Private view: The torpedo testing tank

Exclusive, extraordinary and for sale. There are the homes that just have to be seen - so we've hunted them down for a fascinating and very private view.

Converted_torpedo_testing_tank This week: The Rotunda, Bushy Park, Hampton, Richmond

What: Set within Richmond's glorious Bushy Park, this former torpedo testing tank has been converted into a £4million luxury home.

We say: It wouldn't be top of everyone's wish-list, but this must certainly be one of the most unique properties currently on the market. Designed to curl around four-foot thick blast-proof concrete walls, the Rotunda is a seven-bed seven-bath former laboratory, which, as well as being an award-winning building, also played an important role in the development of Cold War defence technology.

A bit of history

The Rotunda was originally constructed in the 1950s by the Admiralty as a vast domed tank where torpedoes would be rotated at the end of a metal arm. The site, including the Georgian manor house next door, The Upper Lodge, had been used for military purposes during WW2 when the park was taken over as a centre for planning D-Day because General Dwight Eisenhower did not want to work in the centre of London.

Living_area_of_the_RotundaFollowing the war, the Ministry of Defence held onto the site and it became part of the Admiralty Research Laboratory, which tested mines in one of the ponds, now the recently restored Bushy Park Water Gardens.

If the building's stark modernity and unusual past seems a little incongruous among the thousand mature acres and roaming deer of Royal Park, it could be because it's located in the wrong place.

It was commonly believed by those stationed at the camp that the base was originally intended to be at Bushey in Hertfordshire, and was built in Bushy Park due to a misunderstanding by the Americans.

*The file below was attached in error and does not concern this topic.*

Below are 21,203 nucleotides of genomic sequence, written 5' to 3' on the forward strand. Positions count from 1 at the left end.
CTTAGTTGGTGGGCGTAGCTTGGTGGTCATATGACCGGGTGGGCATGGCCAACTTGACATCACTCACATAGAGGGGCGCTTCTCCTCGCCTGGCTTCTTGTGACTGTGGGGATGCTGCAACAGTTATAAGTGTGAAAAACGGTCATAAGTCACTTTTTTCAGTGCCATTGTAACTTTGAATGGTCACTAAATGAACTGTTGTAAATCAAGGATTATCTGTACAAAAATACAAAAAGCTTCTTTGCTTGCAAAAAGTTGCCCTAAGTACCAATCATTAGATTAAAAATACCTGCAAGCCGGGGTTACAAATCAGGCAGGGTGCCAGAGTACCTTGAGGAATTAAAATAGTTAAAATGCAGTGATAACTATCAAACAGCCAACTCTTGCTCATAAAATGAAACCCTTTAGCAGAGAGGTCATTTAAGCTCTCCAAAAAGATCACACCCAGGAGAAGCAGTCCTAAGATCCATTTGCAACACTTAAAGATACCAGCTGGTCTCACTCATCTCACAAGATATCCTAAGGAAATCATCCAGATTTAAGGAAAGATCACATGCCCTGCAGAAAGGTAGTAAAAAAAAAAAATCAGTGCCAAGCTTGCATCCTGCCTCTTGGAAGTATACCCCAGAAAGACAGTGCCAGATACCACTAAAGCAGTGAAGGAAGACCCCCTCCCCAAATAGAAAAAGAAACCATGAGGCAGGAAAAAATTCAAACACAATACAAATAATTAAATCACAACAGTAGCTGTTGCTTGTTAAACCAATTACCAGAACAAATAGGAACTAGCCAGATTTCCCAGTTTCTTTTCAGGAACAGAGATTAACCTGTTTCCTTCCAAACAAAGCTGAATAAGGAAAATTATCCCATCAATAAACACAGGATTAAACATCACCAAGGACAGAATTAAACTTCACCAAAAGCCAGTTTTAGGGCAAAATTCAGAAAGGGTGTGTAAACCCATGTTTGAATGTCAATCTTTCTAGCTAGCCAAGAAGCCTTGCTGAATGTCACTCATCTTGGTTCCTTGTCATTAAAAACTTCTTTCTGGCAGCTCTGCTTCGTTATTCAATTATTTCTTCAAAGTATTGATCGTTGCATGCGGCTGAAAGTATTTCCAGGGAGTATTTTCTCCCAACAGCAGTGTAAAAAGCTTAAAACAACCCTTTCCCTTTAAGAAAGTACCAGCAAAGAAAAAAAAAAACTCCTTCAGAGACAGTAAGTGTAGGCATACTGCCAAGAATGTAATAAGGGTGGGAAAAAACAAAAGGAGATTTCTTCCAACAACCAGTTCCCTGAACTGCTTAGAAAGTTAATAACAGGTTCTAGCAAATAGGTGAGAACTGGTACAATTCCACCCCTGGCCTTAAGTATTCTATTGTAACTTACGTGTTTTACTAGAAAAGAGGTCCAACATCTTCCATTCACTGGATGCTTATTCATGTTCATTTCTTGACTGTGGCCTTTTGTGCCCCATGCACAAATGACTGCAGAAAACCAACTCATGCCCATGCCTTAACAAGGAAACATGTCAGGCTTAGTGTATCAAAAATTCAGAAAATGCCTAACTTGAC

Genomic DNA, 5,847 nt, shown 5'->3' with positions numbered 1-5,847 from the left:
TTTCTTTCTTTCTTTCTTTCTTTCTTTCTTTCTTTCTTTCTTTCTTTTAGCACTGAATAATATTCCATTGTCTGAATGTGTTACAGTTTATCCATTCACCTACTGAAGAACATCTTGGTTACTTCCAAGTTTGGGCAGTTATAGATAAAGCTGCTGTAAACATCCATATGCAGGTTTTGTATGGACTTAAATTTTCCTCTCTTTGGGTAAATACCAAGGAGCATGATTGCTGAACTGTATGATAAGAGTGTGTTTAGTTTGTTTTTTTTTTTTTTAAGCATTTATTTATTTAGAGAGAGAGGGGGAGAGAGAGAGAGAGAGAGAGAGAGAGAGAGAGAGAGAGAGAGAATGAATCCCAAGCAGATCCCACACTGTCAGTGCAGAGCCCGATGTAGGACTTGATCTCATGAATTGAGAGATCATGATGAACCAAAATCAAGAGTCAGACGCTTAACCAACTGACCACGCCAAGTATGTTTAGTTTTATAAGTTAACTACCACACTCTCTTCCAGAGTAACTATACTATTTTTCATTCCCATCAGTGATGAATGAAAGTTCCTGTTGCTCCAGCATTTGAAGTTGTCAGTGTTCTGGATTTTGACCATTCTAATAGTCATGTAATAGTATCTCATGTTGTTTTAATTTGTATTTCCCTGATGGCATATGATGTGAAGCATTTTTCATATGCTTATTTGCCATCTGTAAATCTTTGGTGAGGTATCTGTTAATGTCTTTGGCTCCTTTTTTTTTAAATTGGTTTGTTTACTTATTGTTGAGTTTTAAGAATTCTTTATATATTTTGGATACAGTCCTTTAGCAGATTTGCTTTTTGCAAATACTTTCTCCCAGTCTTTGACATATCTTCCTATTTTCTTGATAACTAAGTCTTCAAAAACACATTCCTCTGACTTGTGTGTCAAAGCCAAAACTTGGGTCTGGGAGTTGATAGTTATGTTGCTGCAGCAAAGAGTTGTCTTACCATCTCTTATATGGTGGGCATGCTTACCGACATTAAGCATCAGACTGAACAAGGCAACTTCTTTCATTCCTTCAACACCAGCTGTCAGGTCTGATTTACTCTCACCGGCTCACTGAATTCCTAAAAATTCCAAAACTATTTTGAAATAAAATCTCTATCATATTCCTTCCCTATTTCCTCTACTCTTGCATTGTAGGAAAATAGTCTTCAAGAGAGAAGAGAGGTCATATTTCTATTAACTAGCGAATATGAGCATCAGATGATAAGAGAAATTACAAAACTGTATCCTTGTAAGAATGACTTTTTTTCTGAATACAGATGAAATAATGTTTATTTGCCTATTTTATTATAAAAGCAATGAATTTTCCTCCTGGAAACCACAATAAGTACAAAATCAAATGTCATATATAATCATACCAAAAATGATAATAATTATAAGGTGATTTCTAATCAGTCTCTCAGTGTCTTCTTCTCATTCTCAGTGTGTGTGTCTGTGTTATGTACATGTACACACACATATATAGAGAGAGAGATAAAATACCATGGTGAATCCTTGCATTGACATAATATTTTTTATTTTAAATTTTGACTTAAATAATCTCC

The Rotunda today

Fast forward to 2004, when the Rotunda was converted into a very contemporary 10,000 square foot modernist home, with an abundance of glass and steel under a copper roof, which won its architects a design award.

The_Rotunda_in_Bushy_ParkThe original dome has been removed, with the former pool area made into gardens, and the stretch of curved concrete wall used to form the backbone of the first two floors.

Internally there is a 95ft-long open-plan reception and kitchen/dining room running almost the full length of the house, and upstairs the seven bedrooms and bathrooms, as well as a dressing room and terrace, jigsaw neatly into the curve.

If that sounds a bit cramped, don't worry, there is more. To use the well-worn phrase, this house really is deceptively spacious as it comes with two additional levels of subterranean space that have not yet been converted.

Luke Ellwood, partner at Knight Frank's Richmond office, who is marketing the property says, "The underground space has great potential.

"It would make amazing leisure complex, with an underground swimming pool, gym, spa and sporting facilities, which could appeal, for example, to a footballer. We've also had interest from musicians who can see the potential for studios."

Main_entrance_of_the_rotundaAnd the location is also likely to make the Rotunda appeal to the glitterati. "It has a very secluded plot of 1.3 acres set within the unique location of the Royal Park, and it offers a very good degree of security for someone who wants to be able to get away from it all."

Not that the Rotunda is isolated. It sits next to the Upper Lodge, also sold recently by Knight Frank to a British buyer for close to the £8.85 million asking price.

Although he's obviously a fan, Ellwood admits that houses like the Rotunda won't have mass appeal. "The building is unusual, and it's certainly very different from the others in the park which are large period houses.

"It doesn't fit the conventional market, and with these properties you have to market to a wide audience; developers, the local and the international market. But being unusual won't affect the price. You just have to wait for the right buyer.

"It's a unique property, with substantial accommodation in the most amazing surroundings, and the right buyer, looking for something individual, will be prepared to pay a premium."

    • Claire Mitchell
      24 June 2010
    To use the well-worn phrase, this house really is deceptively spacious as it comes with two additional levels of subterranean space that have not yet been converted.